In general - I don't really get why they choose DX11 as a starting point for the console. It's a console! Why care about some legacy stuff at all? On PS4, most GPU commands are just a few DWORDs written into the command buffer, let's say just a few CPU clock cycles. On Xbox One it easily could be one million times slower because of all the bookkeeping the API does.

    But Microsoft is not sleeping, really. Each XDK that has been released both before and after the Xbox One launch has brought faster and faster draw-calls to the table. They added tons of features just to work around limitations of the DX11 API model. They even made a DX12/GNM style do-it-yourself API available - although we didn't ship with it on Redux due to time constraints.
    Reply
  • eddman - Sunday, June 21, 2020 - link

    In that article it also says:

    "Did you know that Microsoft now allows developers to bypass DX11 and talk to the hardware directly in the similar manner to Sony's GNM API? "

    You also commented the part that says: "They even made a DX12/GNM style do-it-yourself API available - although we didn't ship with it on Redux due to time constraints."

    That article is from August 2014, so low-level coding has been available on X1 for many years now.

    Also, the vanilla DX12 is already low-level; before the Ultimate variant.

    P.S. I was under the impression that X1's directx had low-level access since day-one, like previous xboxes, but apparently it wasn't the case. It seems it was very similar to DX11 on windows. On the plus side, they added low-level access very quickly; in a year or so, it seems.
    Reply
  • dontlistentome - Monday, June 15, 2020 - link

    I'd not read too much into the SSD specs - these are theoretical. Having owned many generations of (mostly) high-end consumer SSDs, the reality will be a consistent 7-800MB/s (none of this multu-gigabit nonsense) for bigger assets and 2-300MB/s for smaller stuff. Still 20-30 times that of the currentl HDDs. The difference between XB an PS5 will be affected far more by how old the devices are and what else is on them. I'd wager there will be no discernable difference in day to day use. Reply
  • Oxford Guy - Thursday, June 11, 2020 - link

    "Sony Teases PlayStation 5 Design"

    Not even its parent company could resist teasing it over being slower than the upcoming XBox?

    "PC-like"

    It's not PC-like. "Consoles" have been PCs since the switch to Jaguar. They're merely straight-jacketed by software walled gardens to justify their existence.

    For consumers, having a unified PC gaming platform, with Vulkan and OpenGL as the software basis and Linux as the OS, makes the most sense. Of course, sense doesn't translate into artificially-inflated levels of profit for certain companies (MS, Sony) at everyone else's expense.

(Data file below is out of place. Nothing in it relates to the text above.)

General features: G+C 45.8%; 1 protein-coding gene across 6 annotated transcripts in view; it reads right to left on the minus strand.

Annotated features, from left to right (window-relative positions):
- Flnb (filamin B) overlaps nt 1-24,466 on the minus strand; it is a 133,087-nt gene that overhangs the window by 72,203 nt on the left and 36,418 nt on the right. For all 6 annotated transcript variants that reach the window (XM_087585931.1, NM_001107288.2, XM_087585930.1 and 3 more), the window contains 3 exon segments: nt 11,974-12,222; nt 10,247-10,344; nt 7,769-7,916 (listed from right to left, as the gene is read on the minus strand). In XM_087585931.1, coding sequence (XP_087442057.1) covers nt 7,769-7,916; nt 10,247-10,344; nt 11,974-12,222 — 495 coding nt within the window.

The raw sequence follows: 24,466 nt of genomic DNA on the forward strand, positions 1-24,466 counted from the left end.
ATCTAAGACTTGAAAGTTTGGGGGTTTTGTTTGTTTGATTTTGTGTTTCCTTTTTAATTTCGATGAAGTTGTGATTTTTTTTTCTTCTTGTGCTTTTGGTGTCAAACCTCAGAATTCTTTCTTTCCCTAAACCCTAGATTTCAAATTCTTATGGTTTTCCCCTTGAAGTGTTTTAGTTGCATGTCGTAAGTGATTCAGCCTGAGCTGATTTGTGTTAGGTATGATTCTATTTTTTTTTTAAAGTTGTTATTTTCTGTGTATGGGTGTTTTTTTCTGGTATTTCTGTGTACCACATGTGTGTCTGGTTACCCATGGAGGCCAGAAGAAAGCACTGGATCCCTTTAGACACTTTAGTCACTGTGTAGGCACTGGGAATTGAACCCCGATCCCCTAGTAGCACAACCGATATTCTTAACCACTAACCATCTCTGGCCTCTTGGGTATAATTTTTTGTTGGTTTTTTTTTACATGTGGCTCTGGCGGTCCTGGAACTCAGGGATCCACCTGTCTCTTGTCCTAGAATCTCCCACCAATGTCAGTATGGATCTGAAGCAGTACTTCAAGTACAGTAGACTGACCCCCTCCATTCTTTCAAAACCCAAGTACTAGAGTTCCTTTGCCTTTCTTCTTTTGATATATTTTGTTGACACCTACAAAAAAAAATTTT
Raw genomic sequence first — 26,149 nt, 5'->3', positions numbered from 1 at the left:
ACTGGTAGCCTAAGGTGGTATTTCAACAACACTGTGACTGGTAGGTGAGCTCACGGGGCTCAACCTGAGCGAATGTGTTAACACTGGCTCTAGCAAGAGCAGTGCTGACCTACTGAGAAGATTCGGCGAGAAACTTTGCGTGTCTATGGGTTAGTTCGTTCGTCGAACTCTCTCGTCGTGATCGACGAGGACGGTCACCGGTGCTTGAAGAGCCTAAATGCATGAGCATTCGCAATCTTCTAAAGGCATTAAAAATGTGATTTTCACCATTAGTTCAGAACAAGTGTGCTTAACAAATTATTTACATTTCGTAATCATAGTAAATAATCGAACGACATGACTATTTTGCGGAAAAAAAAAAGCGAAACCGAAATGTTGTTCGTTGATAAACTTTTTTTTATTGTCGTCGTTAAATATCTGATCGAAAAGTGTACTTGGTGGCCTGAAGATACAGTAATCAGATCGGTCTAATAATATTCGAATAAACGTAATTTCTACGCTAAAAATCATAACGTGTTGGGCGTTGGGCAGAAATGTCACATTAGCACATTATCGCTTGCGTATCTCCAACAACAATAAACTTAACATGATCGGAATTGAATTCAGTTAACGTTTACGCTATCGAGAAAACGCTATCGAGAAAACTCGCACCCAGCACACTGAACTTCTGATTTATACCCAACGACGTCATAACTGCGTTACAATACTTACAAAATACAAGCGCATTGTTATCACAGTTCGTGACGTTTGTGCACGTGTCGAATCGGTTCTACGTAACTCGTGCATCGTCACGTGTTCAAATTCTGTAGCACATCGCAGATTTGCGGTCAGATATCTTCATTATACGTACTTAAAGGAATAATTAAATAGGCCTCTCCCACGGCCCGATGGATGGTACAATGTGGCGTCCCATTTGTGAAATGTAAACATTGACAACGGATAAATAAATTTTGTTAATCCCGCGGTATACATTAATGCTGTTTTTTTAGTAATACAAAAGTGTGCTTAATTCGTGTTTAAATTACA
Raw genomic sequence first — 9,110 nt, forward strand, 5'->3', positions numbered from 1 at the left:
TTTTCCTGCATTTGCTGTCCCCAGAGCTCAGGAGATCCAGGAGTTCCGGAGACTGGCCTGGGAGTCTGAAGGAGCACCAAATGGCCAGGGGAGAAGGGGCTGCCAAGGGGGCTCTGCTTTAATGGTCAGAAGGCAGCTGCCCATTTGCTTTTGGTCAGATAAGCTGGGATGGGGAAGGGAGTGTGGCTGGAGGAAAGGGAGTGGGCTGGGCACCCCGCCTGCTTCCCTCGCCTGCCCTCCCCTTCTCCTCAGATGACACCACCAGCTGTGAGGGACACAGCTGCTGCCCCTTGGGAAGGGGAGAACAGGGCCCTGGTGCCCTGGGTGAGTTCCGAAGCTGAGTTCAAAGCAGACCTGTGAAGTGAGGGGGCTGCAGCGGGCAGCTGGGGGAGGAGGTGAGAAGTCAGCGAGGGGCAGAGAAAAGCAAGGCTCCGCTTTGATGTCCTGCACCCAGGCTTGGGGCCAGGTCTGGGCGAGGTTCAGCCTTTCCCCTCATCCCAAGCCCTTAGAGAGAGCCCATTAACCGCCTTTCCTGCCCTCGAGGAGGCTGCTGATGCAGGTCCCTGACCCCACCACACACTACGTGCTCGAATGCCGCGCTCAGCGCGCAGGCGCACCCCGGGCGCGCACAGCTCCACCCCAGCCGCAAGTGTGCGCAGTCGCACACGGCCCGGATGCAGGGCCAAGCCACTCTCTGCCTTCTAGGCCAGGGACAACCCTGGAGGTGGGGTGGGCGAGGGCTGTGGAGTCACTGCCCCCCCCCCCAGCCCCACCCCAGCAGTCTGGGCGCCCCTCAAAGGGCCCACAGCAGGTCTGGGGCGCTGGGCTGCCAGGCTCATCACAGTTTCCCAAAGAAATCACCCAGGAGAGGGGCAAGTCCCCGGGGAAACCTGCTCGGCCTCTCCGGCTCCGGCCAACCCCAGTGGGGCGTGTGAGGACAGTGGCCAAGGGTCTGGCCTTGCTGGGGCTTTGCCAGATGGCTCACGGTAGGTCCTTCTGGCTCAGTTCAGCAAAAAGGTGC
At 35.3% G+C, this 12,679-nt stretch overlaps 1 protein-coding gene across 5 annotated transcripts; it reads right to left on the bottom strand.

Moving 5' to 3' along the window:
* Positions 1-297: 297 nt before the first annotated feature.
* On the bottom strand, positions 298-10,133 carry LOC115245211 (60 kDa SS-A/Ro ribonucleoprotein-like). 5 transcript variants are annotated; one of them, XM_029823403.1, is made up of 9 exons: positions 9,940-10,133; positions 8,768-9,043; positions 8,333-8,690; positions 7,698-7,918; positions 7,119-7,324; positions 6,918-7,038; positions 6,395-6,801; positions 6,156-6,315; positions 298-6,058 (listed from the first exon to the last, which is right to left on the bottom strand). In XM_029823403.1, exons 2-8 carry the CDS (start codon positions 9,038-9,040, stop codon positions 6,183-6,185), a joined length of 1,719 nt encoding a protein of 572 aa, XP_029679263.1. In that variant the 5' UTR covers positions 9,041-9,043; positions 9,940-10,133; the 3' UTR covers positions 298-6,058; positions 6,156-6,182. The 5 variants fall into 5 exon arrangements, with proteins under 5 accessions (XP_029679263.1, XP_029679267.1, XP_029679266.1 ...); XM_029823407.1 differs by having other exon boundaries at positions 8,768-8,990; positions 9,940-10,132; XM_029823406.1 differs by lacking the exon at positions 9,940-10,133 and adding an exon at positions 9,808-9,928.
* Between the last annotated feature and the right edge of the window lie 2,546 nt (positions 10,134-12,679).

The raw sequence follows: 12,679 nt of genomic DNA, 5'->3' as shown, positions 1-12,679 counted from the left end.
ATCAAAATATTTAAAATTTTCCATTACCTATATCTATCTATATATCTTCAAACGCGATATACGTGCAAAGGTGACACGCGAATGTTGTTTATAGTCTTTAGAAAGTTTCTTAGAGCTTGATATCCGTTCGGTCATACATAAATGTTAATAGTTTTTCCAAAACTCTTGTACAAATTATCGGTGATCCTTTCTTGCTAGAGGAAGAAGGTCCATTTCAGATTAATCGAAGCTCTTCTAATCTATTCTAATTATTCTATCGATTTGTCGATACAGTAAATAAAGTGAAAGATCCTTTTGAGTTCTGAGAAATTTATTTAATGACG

Reply
  • brucethemoose - Thursday, June 11, 2020 - link

    Theres something to be said for hardware consistency.

    Just look at the Switch... you don't see devs backporting AAAs to, say, the significantly faster GT 740.
    Reply
  • Dizoja86 - Thursday, June 11, 2020 - link

    And my Switch definitely gets more playtime than my gaming PC. Console developers have always done great work making beautiful games despite console hardware not being up to par with high-end PC's. Too many developers on PC try to brute-force good graphics rather than having half-decent art direction. Reply
  • nathanddrews - Thursday, June 11, 2020 - link

    The number of PC games with "half-decent art direction" eclipse the total number of console exclusives - good and bad - in their entirety. There are so many PC games that are playable today from any point over the last 40 years. It's not even a fair comparison.

    With the nonstop trend of retro-looking games, I would argue that there are too many PC games that do NOT even attempt to have "good graphics".
    Reply
  • 0ldman79 - Friday, June 12, 2020 - link

    Gotta agree with that one.

    Consoles, we beg for backwards compatibility so we can put the old console away and still play the games.

    I still have Warcraft 2 and Unreal Tournament installed on my machines today. Literally have games that are 26 years old installed so I can play them whenever I want.
    Can't do that with a console.

    I do agree with the original statement tho about game creators trying to brute force everything. There was a time when they created good games that ran on everything. The last couple of years it seems that the goal is to make a $1,200 GPU and a $700 CPU seem like garbage so they can brag about how intense the game is.

    Crysis may have started that but you could set everything on low and play it on a pretty potato system.
    Reply
  • olafgarten - Friday, June 12, 2020 - link

    What I don't understand is why recent games are 100gb+ when a few years ago games were much smaller, and there isn't really any drastic improvement. Reply